Online Learning: A New Reality for Educational Institutions (Part 1)
This is part 1 of a two-part article on Online Education as a New Reality for Educational Institutions. This part focuses on contextualizing e-learning within the larger system of education and the need to switch from traditional education.
The internet has, no doubt, taken over the world. It is a silent spider, casting its sticky web in every direction, catching in its calculated threads, the most unsuspecting subjects. The good news is, this web helps connect us to each other better and grant us access to rich sources of information.
It is, then, no surprise to see that the internet has pervaded into and transformed the workings of traditional education systems around the world. Though ‘e-learning’ has become a household word only in the last decade thanks to internet connectivity widening in reach and accessibility, the concept of distance learning itself is not an invention of the 21st century. In as early as the 1840s, English teacher Isaac Pitman developed a correspondence system where his pupils, remotely located, could learn shorthand lessons from him. In the 1960s, a computer-based learning system was developed. Contemporary models of online education that we see today are based on these pioneering works, building on their strengths and fixing their shortcomings.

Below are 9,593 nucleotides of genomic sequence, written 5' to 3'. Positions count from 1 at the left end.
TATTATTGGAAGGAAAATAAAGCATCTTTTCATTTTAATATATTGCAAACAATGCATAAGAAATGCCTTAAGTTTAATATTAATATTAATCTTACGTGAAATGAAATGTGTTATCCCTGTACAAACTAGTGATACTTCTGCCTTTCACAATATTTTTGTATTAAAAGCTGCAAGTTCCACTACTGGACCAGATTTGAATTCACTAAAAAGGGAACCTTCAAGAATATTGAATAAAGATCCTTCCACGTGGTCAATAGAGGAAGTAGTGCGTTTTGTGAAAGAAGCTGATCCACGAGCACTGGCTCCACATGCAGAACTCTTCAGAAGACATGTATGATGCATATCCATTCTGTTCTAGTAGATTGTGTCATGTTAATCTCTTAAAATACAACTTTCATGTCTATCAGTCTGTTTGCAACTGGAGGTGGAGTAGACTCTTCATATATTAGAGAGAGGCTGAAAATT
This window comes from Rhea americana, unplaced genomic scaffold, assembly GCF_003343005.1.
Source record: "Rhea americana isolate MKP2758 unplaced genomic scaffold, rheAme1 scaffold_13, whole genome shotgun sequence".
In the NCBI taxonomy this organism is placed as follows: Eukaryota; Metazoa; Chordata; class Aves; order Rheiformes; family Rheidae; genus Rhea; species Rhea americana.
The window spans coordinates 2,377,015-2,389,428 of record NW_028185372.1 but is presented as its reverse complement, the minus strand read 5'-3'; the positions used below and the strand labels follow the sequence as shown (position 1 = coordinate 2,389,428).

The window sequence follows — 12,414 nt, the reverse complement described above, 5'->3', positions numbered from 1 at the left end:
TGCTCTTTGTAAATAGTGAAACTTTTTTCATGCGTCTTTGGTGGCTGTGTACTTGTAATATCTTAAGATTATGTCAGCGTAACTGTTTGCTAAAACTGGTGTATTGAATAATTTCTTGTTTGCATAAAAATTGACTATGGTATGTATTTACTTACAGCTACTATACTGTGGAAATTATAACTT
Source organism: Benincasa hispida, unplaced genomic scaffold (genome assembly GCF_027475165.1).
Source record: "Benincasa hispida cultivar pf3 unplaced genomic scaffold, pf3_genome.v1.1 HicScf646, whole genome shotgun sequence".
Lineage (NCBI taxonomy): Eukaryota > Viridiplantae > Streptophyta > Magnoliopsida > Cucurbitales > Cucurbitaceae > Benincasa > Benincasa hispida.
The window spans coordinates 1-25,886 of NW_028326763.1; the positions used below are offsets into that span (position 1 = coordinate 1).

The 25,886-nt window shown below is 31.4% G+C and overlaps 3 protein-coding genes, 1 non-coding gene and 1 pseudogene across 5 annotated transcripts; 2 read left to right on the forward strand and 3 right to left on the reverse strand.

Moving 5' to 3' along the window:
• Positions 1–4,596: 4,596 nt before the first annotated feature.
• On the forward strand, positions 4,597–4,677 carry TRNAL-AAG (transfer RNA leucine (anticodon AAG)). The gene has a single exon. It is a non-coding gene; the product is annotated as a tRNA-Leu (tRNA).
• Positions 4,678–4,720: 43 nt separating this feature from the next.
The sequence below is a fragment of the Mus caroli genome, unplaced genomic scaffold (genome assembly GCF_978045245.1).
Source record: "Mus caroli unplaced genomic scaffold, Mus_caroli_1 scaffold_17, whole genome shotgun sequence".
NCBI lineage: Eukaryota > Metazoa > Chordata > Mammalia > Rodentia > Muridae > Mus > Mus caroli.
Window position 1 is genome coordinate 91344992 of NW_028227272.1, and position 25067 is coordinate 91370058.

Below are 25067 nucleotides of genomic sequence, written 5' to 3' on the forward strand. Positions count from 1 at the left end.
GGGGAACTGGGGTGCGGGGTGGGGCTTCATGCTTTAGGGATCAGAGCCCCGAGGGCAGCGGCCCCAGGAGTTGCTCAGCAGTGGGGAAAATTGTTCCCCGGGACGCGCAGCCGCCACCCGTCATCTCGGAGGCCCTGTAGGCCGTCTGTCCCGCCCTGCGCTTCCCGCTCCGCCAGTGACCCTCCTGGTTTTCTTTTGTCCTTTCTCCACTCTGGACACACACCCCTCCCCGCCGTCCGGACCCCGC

“Online Education is like a rising tide, it’s going to lift all boats.”
– Anant Agarwal (CEO of EdX, a leading e-learning platform)
Online education has slowly been gaining traction ever since because of its ease of access and scope for outreach but unforeseen emergencies like the current global lock-down have hastened the need for educational institutions to adapt to online models of teaching, with the additional need to go through the transition much quicker than they organically would have had to. Now, educational institutions ranging from playschools to world-renowned universities have begun conducting classes online. Although it might cause transitional difficulties at early stages, online education is beneficial in the long-run because it can facilitate continuous learning in-spite of obstructions that might have put traditional learning on-hold.
Choosing an online platform for e-learning can be a hard task because while one platform might offer better features, another might be more user-friendly. An ideal platform should be able to use the advantages of technology while keeping the core values of traditional education intact, thus making a space where learning can flow uninterrupted.
 Source for History of E-learning: https://www.talentlms.com/elearning/history-of-elearning
 Image Source: Pixabay